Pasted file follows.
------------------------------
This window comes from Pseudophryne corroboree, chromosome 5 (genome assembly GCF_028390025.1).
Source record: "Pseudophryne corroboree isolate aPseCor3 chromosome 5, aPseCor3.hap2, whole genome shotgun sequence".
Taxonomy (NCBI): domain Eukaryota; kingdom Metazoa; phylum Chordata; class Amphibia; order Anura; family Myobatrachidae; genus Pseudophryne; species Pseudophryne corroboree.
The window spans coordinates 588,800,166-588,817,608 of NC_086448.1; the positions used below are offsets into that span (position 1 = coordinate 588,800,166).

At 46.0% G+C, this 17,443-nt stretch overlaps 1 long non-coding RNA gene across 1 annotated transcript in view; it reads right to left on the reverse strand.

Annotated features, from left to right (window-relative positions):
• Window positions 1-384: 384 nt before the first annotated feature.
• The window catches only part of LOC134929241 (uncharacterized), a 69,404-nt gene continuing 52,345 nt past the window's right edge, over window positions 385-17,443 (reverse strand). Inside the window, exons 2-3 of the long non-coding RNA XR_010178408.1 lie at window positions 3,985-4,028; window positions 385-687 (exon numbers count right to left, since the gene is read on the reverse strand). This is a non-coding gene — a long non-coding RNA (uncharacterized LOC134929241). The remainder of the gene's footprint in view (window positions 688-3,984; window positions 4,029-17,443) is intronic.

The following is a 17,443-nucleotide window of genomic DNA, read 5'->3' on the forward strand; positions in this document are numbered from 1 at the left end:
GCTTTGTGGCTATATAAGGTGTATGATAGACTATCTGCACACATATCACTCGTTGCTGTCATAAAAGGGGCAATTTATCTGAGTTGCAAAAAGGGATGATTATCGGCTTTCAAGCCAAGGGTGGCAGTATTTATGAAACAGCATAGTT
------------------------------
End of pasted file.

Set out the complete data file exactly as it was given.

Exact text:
This window comes from Pseudophryne corroboree, chromosome 5 (genome assembly GCF_028390025.1).
Source record: "Pseudophryne corroboree isolate aPseCor3 chromosome 5, aPseCor3.hap2, whole genome shotgun sequence".
Taxonomy (NCBI): domain Eukaryota; kingdom Metazoa; phylum Chordata; class Amphibia; order Anura; family Myobatrachidae; genus Pseudophryne; species Pseudophryne corroboree.
The window spans coordinates 588,800,166-588,817,608 of NC_086448.1; the positions used below are offsets into that span (position 1 = coordinate 588,800,166).

At 46.0% G+C, this 17,443-nt stretch overlaps 1 long non-coding RNA gene across 1 annotated transcript in view; it reads right to left on the reverse strand.

Annotated features, from left to right (window-relative positions):
• Window positions 1-384: 384 nt before the first annotated feature.
• The window catches only part of LOC134929241 (uncharacterized), a 69,404-nt gene continuing 52,345 nt past the window's right edge, over window positions 385-17,443 (reverse strand). Inside the window, exons 2-3 of the long non-coding RNA XR_010178408.1 lie at window positions 3,985-4,028; window positions 385-687 (exon numbers count right to left, since the gene is read on the reverse strand). This is a non-coding gene — a long non-coding RNA (uncharacterized LOC134929241). The remainder of the gene's footprint in view (window positions 688-3,984; window positions 4,029-17,443) is intronic.

The following is a 17,443-nucleotide window of genomic DNA, read 5'->3' on the forward strand; positions in this document are numbered from 1 at the left end:
GCTTTGTGGCTATATAAGGTGTATGATAGACTATCTGCACACATATCACTCGTTGCTGTCATAAAAGGGGCAATTTATCTGAGTTGCAAAAAGGGATGATTATCGGCTTTCAAGCCAAGGGTGGCAGTATTTATGAAACAGCATAGTT